Then... a hard right turn! The Shell Oil Company listing for January 1985 no longer has the SNFX cars, or for that matter the SNFX reporting marks. But the cars are in fact still around! They've been transferred to a firm called IND/AG Chemicals, Inc. with headquarters in Walnut Creek, California. The description of the cars and the quantity is exactly the same. And except for subsets based on capacity, the listing remains at 25 cars in the SNFX series 4600 to 4624 all the way into the January 2000 Register, except that the HQ of IND/AG has moved to Alpaugh, California. (That's in Tulare County, about halfway between Visalia and Bakersfield... I checked.) An Internet search turned up an almost complete goose egg on this company; the only thing I found out is that they paid $1,416 for lobbying in the State of California in 1996. Not exactly useful information for the accumulator. © 2002 George J. Irwin. All rights reserved. Reposting prohibited.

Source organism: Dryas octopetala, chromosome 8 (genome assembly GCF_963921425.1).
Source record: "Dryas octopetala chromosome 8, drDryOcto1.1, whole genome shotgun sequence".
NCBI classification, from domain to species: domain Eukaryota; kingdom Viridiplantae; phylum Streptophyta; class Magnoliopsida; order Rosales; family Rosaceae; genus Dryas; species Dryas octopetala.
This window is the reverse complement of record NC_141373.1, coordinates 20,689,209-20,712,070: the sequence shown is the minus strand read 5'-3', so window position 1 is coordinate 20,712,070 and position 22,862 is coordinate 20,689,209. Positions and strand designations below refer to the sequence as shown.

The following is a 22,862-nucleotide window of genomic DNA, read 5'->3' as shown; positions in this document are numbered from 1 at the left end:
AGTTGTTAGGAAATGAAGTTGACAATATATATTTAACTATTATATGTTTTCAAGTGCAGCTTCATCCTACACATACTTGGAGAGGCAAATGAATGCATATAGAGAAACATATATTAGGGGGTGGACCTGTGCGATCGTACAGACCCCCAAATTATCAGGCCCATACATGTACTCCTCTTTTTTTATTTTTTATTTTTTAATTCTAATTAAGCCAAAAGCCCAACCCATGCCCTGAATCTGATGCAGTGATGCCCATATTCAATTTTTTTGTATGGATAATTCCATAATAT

So what does all this mean? Well, if you're modeling the 1970's, you're good with this relatively rare prototype car that, based on the number of home points Shell had, could have traveled all over the country. If you're past 1985, though, and want to run this car, you're probably going to have to paint out that Shell logo, which is no doubt one of the more expensive attributes of this release! By the way, even if the SNFX fleet had stayed with Shell, that logo was transitioned to the one without the word "Shell" starting in the mid-1970s, so that trademark may have to have been removed anyway. © 2002 George J. Irwin. All rights reserved. Reposting prohibited.
109210, $18.25 - Heavyweight Depressed Center Flat Car with 6 Wheel Commonwealth Trucks and Generator Load, Baltimore and Ohio.
109210, $18.25 - Heavyweight Depressed Center Flat Car with 6 Wheel Commonwealth Trucks and Generator Load, Baltimore and Ohio.Black with white lettering including reporting marks on left. Reporting Marks: B&O 9935. Approximate Time Period: early 1960's (though 1953 built date given by MTL) to early 1980's. NOTE: This item has been sold out and discontinued. © 2002 George J. Irwin. All rights reserved. Reposting prohibited.